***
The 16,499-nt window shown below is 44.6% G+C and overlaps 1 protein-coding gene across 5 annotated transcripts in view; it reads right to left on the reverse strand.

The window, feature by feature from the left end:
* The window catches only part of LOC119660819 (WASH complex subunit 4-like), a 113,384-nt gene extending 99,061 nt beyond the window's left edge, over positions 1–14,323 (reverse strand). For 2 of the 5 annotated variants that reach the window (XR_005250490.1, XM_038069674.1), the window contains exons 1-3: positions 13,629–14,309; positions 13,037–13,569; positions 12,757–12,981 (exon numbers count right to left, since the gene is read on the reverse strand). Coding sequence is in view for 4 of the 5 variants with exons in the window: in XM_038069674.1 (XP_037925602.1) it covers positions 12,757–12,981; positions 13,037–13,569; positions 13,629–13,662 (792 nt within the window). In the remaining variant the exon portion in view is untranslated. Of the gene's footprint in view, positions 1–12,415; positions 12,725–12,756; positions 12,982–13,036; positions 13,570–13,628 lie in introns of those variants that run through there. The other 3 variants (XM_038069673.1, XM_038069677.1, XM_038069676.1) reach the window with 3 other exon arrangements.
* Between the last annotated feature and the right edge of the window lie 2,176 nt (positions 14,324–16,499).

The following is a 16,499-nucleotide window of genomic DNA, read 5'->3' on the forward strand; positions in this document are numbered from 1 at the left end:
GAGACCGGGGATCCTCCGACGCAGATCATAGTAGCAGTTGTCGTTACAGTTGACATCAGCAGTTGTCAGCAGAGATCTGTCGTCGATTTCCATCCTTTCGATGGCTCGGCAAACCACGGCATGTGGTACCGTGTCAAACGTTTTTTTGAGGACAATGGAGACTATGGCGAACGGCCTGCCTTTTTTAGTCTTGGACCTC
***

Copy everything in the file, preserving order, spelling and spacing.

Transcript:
The 16,499-nt window shown below is 44.6% G+C and overlaps 1 protein-coding gene across 5 annotated transcripts in view; it reads right to left on the reverse strand.

The window, feature by feature from the left end:
* The window catches only part of LOC119660819 (WASH complex subunit 4-like), a 113,384-nt gene extending 99,061 nt beyond the window's left edge, over positions 1–14,323 (reverse strand). For 2 of the 5 annotated variants that reach the window (XR_005250490.1, XM_038069674.1), the window contains exons 1-3: positions 13,629–14,309; positions 13,037–13,569; positions 12,757–12,981 (exon numbers count right to left, since the gene is read on the reverse strand). Coding sequence is in view for 4 of the 5 variants with exons in the window: in XM_038069674.1 (XP_037925602.1) it covers positions 12,757–12,981; positions 13,037–13,569; positions 13,629–13,662 (792 nt within the window). In the remaining variant the exon portion in view is untranslated. Of the gene's footprint in view, positions 1–12,415; positions 12,725–12,756; positions 12,982–13,036; positions 13,570–13,628 lie in introns of those variants that run through there. The other 3 variants (XM_038069673.1, XM_038069677.1, XM_038069676.1) reach the window with 3 other exon arrangements.
* Between the last annotated feature and the right edge of the window lie 2,176 nt (positions 14,324–16,499).

The following is a 16,499-nucleotide window of genomic DNA, read 5'->3' on the forward strand; positions in this document are numbered from 1 at the left end:
GAGACCGGGGATCCTCCGACGCAGATCATAGTAGCAGTTGTCGTTACAGTTGACATCAGCAGTTGTCAGCAGAGATCTGTCGTCGATTTCCATCCTTTCGATGGCTCGGCAAACCACGGCATGTGGTACCGTGTCAAACGTTTTTTTGAGGACAATGGAGACTATGGCGAACGGCCTGCCTTTTTTAGTCTTGGACCTC